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Among business executives, there is much talk about the importance of leadership in developing people, setting strategic directions and building institutions in one’s organization. Indeed, leadership is a quality that should be developed by those who are running organizations, going beyond mere ownership, entrepreneurship and management of a business enterprise. It is ironical, however, that a good number of these top executives who are keen in honing leadership skills are at a loss in leading their teenage children towards what is known as integral human development. It is not uncommon to find parents—of both sexes—who are effective business leaders but who fail in their task of helping their teenage children survive the turbulent years of adolescence.
In article on “Understanding the Adolescent” by a leading European educator, Fernando Alberca who wrote a book entitled “Guide to Being Good Parents of Adolescent Children,” there are some very important insights that can help parents address this most important obligation they have, more important to society than managing a business firm. The article made clear that it is important to lay the foundation for the formation of adolescents from the ages of 3 to 7 years, when children experience the first leap of power and freedom. In these “first steps” of life, these little creatures have to made to understand that certain norms of behaviour, discipline and affection are not only compatible with one another but completely necessary. They have to learn how to accept not always getting what they want, to overcome their own obstacles and to assume the consequences of their free acts even as little children. In this way, they will attain happiness and avoid the frustration and impotence that come with not always getting what they want. If this foundation is laid early on, then the period of adolescence can be smoother and enriching.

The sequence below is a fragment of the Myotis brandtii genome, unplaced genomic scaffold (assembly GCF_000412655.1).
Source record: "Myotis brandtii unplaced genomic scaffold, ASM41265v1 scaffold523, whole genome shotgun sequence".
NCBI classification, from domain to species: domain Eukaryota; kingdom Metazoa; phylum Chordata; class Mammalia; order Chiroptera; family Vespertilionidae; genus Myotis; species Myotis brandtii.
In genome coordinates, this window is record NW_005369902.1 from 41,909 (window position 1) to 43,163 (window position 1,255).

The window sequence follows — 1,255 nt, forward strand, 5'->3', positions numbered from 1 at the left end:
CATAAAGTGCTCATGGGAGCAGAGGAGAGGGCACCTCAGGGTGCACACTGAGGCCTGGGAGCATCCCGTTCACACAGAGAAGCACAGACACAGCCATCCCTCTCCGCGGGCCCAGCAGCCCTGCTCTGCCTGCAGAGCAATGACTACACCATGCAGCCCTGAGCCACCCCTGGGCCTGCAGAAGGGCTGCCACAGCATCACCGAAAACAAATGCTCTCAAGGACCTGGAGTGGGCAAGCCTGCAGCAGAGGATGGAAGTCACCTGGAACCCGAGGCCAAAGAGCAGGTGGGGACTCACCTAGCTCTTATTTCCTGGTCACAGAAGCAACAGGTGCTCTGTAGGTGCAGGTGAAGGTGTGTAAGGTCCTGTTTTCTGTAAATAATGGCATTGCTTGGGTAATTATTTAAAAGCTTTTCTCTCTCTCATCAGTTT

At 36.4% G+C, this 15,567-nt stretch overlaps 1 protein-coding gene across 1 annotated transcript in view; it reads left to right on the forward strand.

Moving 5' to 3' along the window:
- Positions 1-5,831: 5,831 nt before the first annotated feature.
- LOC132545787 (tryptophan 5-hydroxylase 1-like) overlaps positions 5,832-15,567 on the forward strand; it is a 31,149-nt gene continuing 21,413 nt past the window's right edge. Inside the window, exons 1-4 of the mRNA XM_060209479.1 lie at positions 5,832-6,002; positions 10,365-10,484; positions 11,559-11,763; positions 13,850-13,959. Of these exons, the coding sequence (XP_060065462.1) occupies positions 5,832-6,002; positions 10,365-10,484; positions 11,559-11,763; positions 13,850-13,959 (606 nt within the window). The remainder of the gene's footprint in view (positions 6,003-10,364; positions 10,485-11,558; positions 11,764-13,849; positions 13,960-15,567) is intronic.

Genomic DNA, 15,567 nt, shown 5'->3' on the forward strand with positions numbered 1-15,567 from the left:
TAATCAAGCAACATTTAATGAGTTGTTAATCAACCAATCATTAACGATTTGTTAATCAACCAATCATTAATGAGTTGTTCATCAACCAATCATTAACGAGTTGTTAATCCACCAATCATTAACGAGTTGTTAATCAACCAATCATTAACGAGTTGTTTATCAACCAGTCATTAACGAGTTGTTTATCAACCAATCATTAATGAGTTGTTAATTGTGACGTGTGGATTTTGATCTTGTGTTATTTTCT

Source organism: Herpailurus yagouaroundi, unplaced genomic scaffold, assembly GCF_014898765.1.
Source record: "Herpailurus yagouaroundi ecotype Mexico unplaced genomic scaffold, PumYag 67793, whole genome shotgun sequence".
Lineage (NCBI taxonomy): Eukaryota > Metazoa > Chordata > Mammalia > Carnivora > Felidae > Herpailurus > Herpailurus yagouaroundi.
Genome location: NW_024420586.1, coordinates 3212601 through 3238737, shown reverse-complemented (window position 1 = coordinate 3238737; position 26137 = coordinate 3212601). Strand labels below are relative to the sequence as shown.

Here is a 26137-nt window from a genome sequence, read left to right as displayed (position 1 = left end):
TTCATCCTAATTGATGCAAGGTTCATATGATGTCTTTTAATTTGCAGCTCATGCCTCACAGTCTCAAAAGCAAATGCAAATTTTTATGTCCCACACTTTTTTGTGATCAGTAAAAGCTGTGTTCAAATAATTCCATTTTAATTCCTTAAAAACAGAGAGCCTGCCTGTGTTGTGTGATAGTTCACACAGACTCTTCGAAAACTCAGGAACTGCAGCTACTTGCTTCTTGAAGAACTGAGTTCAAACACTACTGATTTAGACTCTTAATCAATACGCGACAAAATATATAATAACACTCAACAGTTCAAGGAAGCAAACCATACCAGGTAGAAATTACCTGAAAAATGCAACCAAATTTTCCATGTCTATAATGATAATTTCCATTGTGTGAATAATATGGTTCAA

As an educator, I have witnessed over the last forty years among parents of the middle class a greater awareness of the need to form themselves in a more scientific way in the upbringing of their children. Among other initiatives, I have been closely associated with organizers of the Parents for Education Foundation (PAREF) and EDUCHILD Foundation who have done much to prepare thousands of young couples in the science and art of child rearing. Using the pedagogical methods culled in business schools (the case method and magisterial lectures), much has been accomplished in helping parents cope with the “first steps” their children take in exercising their newly found freedom. Working closely with schools run by pedagogues steep in early childhood education, much has been done to lay the necessary foundation for the more challenging task of forming the adolescent children.
Many parents, however, have realized that a good foundation in the early childhood years is no guarantee to success in helping their children survive the stormy years of adolescence. Among the important skills parents have to develop is to know what an adolescent child feels and thinks. Professor Alberca gives the following advice: get to listen to the songs and see the films that your children like. The lyrics of their preferred songs, as a survey of 1,000 adolescents concluded in 2012, speak very often about: being left alone, surging, shining, being valued, being understood, and loving and being loved. Adolescents express their innermost feelings through their favorite songs without having to expose themselves unnecessarily. The same can be said about their favorite films which offer valuable clues to the emotions they feel every moment. In their preferred songs and films, the adolescents learn how to pretend, to flirt, to excuse oneself, to strengthen oneself, to hope, to love,